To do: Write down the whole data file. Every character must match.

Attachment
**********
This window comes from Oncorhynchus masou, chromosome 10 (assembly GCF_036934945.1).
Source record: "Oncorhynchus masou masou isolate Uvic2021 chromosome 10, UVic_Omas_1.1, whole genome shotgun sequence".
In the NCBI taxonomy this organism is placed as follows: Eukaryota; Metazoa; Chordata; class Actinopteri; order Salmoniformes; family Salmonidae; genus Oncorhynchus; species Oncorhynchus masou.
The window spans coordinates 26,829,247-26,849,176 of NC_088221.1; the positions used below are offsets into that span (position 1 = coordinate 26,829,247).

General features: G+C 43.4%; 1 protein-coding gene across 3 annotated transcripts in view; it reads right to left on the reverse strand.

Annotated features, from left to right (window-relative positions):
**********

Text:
This window comes from Oncorhynchus masou, chromosome 10 (assembly GCF_036934945.1).
Source record: "Oncorhynchus masou masou isolate Uvic2021 chromosome 10, UVic_Omas_1.1, whole genome shotgun sequence".
In the NCBI taxonomy this organism is placed as follows: Eukaryota; Metazoa; Chordata; class Actinopteri; order Salmoniformes; family Salmonidae; genus Oncorhynchus; species Oncorhynchus masou.
The window spans coordinates 26,829,247-26,849,176 of NC_088221.1; the positions used below are offsets into that span (position 1 = coordinate 26,829,247).

General features: G+C 43.4%; 1 protein-coding gene across 3 annotated transcripts in view; it reads right to left on the reverse strand.

Annotated features, from left to right (window-relative positions):